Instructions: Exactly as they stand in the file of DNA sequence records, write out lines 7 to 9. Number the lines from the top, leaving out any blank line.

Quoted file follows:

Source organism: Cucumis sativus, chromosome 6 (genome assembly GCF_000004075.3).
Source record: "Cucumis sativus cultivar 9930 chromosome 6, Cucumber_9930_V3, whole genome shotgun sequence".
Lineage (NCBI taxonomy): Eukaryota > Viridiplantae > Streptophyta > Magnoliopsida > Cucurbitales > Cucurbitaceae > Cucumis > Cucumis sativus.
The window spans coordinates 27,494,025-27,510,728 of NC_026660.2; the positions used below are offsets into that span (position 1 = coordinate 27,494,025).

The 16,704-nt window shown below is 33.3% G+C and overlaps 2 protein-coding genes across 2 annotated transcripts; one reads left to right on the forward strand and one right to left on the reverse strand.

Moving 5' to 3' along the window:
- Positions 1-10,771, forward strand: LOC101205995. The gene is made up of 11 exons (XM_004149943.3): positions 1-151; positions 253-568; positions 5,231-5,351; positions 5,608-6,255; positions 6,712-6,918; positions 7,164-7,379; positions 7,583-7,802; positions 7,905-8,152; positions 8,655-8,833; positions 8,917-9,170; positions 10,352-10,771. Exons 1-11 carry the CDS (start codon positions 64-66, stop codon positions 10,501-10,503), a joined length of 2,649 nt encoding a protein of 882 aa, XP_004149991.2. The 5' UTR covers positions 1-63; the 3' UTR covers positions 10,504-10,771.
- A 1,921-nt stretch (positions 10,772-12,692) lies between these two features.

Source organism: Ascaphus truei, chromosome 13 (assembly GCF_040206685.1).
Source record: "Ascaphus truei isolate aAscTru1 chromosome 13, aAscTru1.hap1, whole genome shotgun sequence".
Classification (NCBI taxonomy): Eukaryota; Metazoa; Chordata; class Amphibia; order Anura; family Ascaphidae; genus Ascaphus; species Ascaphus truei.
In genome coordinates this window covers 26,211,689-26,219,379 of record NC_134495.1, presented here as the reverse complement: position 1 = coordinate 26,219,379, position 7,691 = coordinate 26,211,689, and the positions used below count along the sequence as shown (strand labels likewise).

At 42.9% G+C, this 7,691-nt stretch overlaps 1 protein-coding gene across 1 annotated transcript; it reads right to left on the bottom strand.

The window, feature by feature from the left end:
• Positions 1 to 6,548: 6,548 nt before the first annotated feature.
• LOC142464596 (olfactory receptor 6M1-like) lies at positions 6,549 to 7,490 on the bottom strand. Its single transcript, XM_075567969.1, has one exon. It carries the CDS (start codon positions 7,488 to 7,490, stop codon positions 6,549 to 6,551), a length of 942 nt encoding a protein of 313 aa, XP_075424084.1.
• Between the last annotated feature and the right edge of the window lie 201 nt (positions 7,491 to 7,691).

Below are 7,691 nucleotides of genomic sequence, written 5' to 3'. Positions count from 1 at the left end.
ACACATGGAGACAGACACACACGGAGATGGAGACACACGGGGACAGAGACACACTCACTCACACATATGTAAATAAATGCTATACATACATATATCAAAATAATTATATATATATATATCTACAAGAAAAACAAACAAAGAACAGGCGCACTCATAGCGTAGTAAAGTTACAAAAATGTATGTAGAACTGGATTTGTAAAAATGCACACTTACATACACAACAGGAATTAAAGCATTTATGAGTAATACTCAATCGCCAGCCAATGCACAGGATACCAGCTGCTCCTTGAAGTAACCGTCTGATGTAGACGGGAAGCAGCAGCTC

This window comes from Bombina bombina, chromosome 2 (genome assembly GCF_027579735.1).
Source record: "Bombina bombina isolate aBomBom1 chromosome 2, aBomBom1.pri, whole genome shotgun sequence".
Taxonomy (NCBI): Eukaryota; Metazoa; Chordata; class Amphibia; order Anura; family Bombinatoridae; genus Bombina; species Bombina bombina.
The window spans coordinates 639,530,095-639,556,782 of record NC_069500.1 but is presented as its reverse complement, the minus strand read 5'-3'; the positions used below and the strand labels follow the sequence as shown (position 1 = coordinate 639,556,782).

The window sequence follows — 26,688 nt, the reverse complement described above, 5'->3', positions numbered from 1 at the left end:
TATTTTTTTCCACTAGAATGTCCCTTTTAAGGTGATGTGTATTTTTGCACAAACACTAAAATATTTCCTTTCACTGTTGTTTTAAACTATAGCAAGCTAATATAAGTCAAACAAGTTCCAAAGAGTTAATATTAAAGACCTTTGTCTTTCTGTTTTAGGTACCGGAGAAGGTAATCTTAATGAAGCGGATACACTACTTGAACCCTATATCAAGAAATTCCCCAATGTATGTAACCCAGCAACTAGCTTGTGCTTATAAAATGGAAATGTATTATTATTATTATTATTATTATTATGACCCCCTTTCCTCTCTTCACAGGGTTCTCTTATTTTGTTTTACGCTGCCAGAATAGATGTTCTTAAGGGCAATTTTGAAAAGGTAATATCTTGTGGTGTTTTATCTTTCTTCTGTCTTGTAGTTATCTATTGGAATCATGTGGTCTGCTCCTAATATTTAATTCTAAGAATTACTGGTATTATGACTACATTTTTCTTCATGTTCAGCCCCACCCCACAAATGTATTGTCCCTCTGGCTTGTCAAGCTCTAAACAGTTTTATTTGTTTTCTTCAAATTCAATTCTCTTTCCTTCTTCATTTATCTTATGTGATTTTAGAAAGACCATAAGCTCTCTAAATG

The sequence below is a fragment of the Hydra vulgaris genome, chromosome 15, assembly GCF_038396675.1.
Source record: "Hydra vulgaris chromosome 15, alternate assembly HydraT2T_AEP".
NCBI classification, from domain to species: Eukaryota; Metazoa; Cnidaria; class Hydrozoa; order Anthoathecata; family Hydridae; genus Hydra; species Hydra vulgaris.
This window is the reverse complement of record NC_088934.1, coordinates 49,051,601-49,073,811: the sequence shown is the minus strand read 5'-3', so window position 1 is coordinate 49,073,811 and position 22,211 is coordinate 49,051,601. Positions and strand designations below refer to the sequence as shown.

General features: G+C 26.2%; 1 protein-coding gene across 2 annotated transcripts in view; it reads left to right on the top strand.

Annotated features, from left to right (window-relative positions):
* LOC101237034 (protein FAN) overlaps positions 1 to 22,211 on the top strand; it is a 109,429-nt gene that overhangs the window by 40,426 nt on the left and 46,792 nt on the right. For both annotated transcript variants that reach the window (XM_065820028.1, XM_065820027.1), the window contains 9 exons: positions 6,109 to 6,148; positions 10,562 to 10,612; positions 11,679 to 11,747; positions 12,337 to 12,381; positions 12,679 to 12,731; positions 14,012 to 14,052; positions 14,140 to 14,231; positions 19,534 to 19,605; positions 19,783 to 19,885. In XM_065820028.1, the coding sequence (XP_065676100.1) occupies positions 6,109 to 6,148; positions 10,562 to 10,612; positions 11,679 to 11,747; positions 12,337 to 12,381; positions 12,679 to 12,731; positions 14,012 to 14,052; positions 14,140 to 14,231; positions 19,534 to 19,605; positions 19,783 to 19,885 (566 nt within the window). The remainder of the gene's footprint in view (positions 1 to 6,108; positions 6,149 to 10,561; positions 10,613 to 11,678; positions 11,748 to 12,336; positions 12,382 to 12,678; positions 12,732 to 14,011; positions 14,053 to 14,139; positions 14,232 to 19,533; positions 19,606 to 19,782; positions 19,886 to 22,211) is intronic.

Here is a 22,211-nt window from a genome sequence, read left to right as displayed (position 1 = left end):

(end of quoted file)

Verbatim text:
- Positions 1-10,771, forward strand: LOC101205995. The gene is made up of 11 exons (XM_004149943.3): positions 1-151; positions 253-568; positions 5,231-5,351; positions 5,608-6,255; positions 6,712-6,918; positions 7,164-7,379; positions 7,583-7,802; positions 7,905-8,152; positions 8,655-8,833; positions 8,917-9,170; positions 10,352-10,771. Exons 1-11 carry the CDS (start codon positions 64-66, stop codon positions 10,501-10,503), a joined length of 2,649 nt encoding a protein of 882 aa, XP_004149991.2. The 5' UTR covers positions 1-63; the 3' UTR covers positions 10,504-10,771.
- A 1,921-nt stretch (positions 10,772-12,692) lies between these two features.

Source organism: Ascaphus truei, chromosome 13 (assembly GCF_040206685.1).